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Antiquing in the Litchfield Hills

Located in northwestern Connecticut, Litchfield County is not only known for its rolling hills and natural beauty, but also for being a mecca for antiquing.  This historic region is home to the town of Woodbury, known as the “Antiques Capital of Connecticut.”  Along a three-mile stretch of Route 6 (Main Street), you’ll find everything from traditional antiques and jewelry to mid-century modern designs.  Whether you’re an experienced antique shopper looking for a Queen Anne Tiger Maple Highboy or a “newbie” wanting to include some history and character to your home, you’ll enjoy the hunt for your next treasure.  For a spur of the moment day trip, here’s a sampling of shops in Woodbury and surrounding quaint towns that are open most days and not “by appointment only.”

Starting in Woodbury, Tucker Frey Antiques (289 Main Street South) features American decorative and fine arts of the late 17th century to the late 19th century, the stylistic periods of William and Mary, Queen Anne, Chippendale and Federal. For more than three decades, this shop has been at the heart of the antiques field. You’ll find authentic furniture, paintings, folk art, and accessories.

Just a quarter mile from Tucker Frey Antiques, Monique Shay (920 Main Street South) is one of Woodbury’s oldest antique dealers, boasting almost three decades of experience.  Enjoy wandering through six barns showcasing a selection of beautifully restored and painted 19th century French Canadian antiques, from armoires to cupboards and tables of every size.

At the end of Route 6 is Mill House Antiques & Gardens (1068 Main Street North), located inside a 17th-century former gristmill.  Established in 1964, Mill House is a destination unto itself, well known for its world-famous gardens as much as its antiques, which fill 17 showrooms, spread among five buildings.  Here, you’ll browse a vast selection of rare and beautiful English and French furniture both formal and country from the 1700’s and 1800’s.

After covering all of this ground, you’ll need a lunch break. Back track just a bit on Route 6 to Good News Restaurant and Bar (694 Main Street South). Celebrating her 25th anniversary at the helm of the restaurant this year, Chef Carole Peck was at the forefront of the organic and farm-to-table movement.  Whether seated in the new, expanded bar, dining area or larger outdoor patio area in warmer weather, you can choose from a bar menu boasting “zee hamburgers;” an eclectic mix of salads; raw bar and sushi-style appetizers; soups and chowders or Carole Peck’s staples and longtime favorites — Lots of Lobster Adult Mac & Cheese, Jack’s Pecan Crusted Oysters, and Grilled Salmon and Corncake. Gluten-free and vegetarian options are always offered here.  Also used as a gallery to promote local artists, the restaurant is constantly revitalizing its decor, so be sure to look around as well.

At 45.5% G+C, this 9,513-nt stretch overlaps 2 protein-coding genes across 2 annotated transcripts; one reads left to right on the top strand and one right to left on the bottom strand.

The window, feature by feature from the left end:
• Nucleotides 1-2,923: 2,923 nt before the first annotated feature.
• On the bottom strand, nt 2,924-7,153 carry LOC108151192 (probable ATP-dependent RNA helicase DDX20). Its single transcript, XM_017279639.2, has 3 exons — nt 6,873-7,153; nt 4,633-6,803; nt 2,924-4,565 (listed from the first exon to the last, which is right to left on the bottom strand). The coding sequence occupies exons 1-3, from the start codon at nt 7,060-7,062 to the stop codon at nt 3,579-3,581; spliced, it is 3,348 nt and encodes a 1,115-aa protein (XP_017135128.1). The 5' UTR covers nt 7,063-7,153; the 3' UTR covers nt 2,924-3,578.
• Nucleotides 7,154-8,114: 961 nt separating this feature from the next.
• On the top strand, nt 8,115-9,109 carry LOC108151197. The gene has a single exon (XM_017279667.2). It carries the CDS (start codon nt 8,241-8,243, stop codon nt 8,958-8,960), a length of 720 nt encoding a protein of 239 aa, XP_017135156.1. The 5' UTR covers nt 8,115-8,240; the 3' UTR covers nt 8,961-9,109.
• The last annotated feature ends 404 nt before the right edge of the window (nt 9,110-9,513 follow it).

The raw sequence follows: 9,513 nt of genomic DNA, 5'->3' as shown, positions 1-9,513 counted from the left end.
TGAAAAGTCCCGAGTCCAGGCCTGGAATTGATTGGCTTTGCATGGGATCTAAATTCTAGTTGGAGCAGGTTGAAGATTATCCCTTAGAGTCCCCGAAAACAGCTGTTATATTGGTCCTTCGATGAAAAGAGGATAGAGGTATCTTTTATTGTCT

From here, it’s worth venturing up Route 47 to the charming village of New Preston, stopping first at Dawn Hill Antiques.  For 20 years, the owners have been specializing in Swedish Antique painted furniture and clocks of the 18th and 19th centuries as well as antique lighting, French garden antiques, and a curated collection of 19th-century ceramics.

While in town, explore a handful of hip boutique shops mixing antiques with contemporary furnishings, home and lifestyle goods.  Privet House offers antiques from an 18th-century French table to a pair of mid-century iron stools next to Lambertson Truex handbags, Georg Jensen serving pieces, vintage glassware and other gifts.  On its website, it bills itself as “An Emporium of Home Goods, Antiques, and Curiosities,” and it’s just that.  You are bound to make a unique “find” here.  Similarly, J.Seitz & Company showcases vintage and antique one-of-a-kind accessories and antique goat hair rugs along with contemporary jewelry, bedding and clothing for men, women and baby.  Pergola, a Zen-like space chock full of nature-inspired and antique pieces, is simply special — every corner a beautiful vignette.

At this junction, a glass of wine might be needed.  Head straight to The Hopkins Inn & Restaurant, an enchanting 19th century country inn overlooking Lake Waramaug in Warren. Its wine list features more than 150 different selections, including ones from its neighbor, Hopkins Vineyard. Or, if you’re looking for something more modern, The Owl also features an extensive list of wines.  Modeled after an authentic European wine bar, it provides a casual and cozy, intimate setting for you to relax with a glass of wine or craft beer. There is also a tapas menu with a variety of specialty cheeses, charcuterie, hot and cold soups, fresh fruit, artisan breads and desserts.

The last leg of your antique adventure will bring you to R.T. Facts Design & Antiques in Kent.  It’s a big store, specializing in classical antiques, bold custom furniture and industrial-inspired furniture.  Inspired by history, this shop is attracted to antique pieces with good form, quality and soul; and unusual pieces that add character and integrity to a room.  R.T. Facts Design & Antiques also creates modern furniture designed to blend seamlessly with antique treasures. Perfectly combining the old with the new, this shop is a dream destination for both the connoisseur and the “newbie.”

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